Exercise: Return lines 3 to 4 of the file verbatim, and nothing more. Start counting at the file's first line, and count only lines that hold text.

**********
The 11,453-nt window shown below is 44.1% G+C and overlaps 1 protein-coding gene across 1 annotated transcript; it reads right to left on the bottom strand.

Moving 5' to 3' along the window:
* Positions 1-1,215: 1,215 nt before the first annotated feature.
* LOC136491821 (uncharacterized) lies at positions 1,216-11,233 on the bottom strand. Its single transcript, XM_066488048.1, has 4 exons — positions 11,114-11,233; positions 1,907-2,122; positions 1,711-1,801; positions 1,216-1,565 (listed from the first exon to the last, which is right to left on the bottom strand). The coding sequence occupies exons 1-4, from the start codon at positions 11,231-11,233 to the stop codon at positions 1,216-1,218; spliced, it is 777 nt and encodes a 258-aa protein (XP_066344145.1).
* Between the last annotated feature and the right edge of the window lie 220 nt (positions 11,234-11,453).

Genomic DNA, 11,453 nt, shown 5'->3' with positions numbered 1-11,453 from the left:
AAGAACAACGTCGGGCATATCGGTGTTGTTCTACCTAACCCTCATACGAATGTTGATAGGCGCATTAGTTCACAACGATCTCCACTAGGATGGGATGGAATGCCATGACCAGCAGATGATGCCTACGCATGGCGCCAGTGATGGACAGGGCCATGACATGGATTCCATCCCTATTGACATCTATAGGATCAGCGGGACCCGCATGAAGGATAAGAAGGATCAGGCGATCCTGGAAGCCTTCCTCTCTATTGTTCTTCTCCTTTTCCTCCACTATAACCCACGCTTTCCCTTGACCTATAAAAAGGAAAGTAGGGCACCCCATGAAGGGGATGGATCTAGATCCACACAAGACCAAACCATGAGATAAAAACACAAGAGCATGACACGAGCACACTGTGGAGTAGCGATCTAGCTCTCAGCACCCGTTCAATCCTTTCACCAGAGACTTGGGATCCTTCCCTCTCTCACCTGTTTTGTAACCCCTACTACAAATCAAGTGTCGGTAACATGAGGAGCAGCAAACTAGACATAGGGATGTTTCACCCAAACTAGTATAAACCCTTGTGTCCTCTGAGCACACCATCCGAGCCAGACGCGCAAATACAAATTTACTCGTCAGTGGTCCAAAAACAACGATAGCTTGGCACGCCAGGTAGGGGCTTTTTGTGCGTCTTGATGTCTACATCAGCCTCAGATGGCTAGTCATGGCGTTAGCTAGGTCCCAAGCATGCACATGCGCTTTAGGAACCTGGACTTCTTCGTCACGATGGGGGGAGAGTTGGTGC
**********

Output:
* Positions 1-1,215: 1,215 nt before the first annotated feature.
* LOC136491821 (uncharacterized) lies at positions 1,216-11,233 on the bottom strand. Its single transcript, XM_066488048.1, has 4 exons — positions 11,114-11,233; positions 1,907-2,122; positions 1,711-1,801; positions 1,216-1,565 (listed from the first exon to the last, which is right to left on the bottom strand). The coding sequence occupies exons 1-4, from the start codon at positions 11,231-11,233 to the stop codon at positions 1,216-1,218; spliced, it is 777 nt and encodes a 258-aa protein (XP_066344145.1).